Meachum, John Berry "J. B."(born: 1789 - died: 1854)
John Berry Meachum was a slave born in Kentucky who later lived in Virginia. He was hired out and eventually purchased his freedom and that of his father, who was a Baptist preacher. Meachum and his father moved to St. Louis, MO, leaving Meachum's wife and children enslaved in Virginia. For the next eight years, Meachum worked as a cooper and carpenter, saving enough money to purchase his family in 1824. (In some sources, Meachum and his wife, Mary, a slave from Kentucky, are said to have gone to Missouri together.)
Two years later, Meachum was ordained a minister and became pastor of the First African Baptist Church, a position he held until his death in 1854. He had helped found the church, which eventually grew to have more than 500 members. Meachum also owned slaves; he had more than 20 slaves, most of them children who worked to purchase their freedom. Meachum was considered a leader among the freemen and slaves; during his time, he was the most outspoken advocate in Missouri for the education of African Americans.
Meachum's church was one of five in St. Louis that offered education under the guise of Sunday School. Each Sunday, more than 100 freemen and slaves (with permission) attended classes in the dark basement of Mechum's church. White sympathizers helped teach the classes and provided supplies for the school. One of the students was James Milton Turner (see the Hannah Turner entry). In 1847, although the abolitionist movement was gaining strength in Missouri, it became illegal for African Americans to receive educational instruction or to attend school. It was also illegal for African Americans to lead church services unless a white officer were present. Meachum's school was soon closed. The school was reopened on a steamboat in the Mississippi River; the boat was built by Meachum.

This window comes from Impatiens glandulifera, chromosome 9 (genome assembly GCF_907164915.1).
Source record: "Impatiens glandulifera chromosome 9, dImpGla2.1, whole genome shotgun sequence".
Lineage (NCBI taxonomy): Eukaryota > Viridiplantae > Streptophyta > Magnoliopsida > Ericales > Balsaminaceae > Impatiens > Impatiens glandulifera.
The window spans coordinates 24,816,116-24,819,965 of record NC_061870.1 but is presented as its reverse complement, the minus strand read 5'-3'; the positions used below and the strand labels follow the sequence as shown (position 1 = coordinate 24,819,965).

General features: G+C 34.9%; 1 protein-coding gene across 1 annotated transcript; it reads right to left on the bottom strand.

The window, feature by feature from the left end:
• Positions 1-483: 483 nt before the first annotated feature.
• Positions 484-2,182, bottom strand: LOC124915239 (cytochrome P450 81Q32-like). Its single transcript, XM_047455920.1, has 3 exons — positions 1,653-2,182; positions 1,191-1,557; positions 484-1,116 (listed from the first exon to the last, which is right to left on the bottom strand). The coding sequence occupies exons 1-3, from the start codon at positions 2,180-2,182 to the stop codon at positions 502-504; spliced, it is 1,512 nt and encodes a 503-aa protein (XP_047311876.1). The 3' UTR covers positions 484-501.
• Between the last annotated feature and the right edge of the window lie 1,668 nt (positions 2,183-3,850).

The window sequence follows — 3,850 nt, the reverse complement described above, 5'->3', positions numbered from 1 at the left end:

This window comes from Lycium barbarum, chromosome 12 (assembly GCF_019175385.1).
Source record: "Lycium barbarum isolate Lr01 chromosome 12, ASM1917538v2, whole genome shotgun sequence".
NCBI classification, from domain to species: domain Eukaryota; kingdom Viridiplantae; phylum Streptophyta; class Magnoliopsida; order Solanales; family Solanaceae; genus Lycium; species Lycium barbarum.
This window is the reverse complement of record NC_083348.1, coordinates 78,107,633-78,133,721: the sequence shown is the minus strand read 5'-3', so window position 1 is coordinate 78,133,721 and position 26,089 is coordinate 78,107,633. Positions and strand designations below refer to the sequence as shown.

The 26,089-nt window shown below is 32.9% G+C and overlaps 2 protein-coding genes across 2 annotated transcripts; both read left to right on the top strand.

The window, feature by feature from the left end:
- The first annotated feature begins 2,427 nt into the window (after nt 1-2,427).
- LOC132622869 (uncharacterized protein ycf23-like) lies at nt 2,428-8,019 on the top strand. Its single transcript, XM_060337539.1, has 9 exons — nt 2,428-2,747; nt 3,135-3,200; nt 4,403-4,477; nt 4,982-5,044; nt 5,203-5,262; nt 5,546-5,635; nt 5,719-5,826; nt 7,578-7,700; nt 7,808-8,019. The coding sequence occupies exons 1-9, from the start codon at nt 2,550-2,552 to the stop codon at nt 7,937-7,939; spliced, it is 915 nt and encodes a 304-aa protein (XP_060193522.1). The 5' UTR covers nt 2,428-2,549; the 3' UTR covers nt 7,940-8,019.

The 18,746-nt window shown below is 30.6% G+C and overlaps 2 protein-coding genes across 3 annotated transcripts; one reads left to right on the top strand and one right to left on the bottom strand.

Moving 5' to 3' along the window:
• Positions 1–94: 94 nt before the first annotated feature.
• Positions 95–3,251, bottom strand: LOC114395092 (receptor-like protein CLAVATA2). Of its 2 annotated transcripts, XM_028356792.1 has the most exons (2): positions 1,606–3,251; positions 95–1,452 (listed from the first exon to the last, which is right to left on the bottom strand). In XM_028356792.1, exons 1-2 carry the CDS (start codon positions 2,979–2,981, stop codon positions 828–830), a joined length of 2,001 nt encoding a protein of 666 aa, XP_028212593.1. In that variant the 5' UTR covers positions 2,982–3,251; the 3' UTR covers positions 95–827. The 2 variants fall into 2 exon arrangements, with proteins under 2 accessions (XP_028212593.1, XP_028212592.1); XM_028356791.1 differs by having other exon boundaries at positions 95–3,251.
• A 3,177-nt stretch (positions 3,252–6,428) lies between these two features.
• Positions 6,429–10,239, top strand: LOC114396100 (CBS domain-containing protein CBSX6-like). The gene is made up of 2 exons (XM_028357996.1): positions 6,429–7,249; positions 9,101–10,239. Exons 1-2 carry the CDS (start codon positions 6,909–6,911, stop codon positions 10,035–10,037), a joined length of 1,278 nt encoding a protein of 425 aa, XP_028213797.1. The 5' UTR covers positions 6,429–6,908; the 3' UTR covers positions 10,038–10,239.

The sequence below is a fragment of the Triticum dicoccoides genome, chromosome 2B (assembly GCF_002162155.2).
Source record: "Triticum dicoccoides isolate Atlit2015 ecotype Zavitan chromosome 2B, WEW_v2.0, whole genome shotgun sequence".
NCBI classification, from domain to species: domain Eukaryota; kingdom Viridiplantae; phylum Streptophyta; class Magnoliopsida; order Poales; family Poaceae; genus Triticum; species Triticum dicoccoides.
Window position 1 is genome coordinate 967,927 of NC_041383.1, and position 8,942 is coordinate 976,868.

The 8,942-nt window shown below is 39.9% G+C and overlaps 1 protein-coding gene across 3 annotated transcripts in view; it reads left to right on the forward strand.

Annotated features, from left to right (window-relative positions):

For more see The Baptists in America (1836), by F. A. Cox and J. Hoby [available full-text at Google Book Search]; D. D. Bellamy, "The Education of Blacks in Missouri prior to 1861," The Journal of Negro History, vol. 59, issue 2 (Apr., 1974), pp. 143-157; and D. L. Durst, "The Reverend John Berry Meachum (1789-1854) of St. Louis," The North Star: a Journal of African American Religious History, vol. 7, issue 2 (Spring 2004), pp. 1-24 [pdf].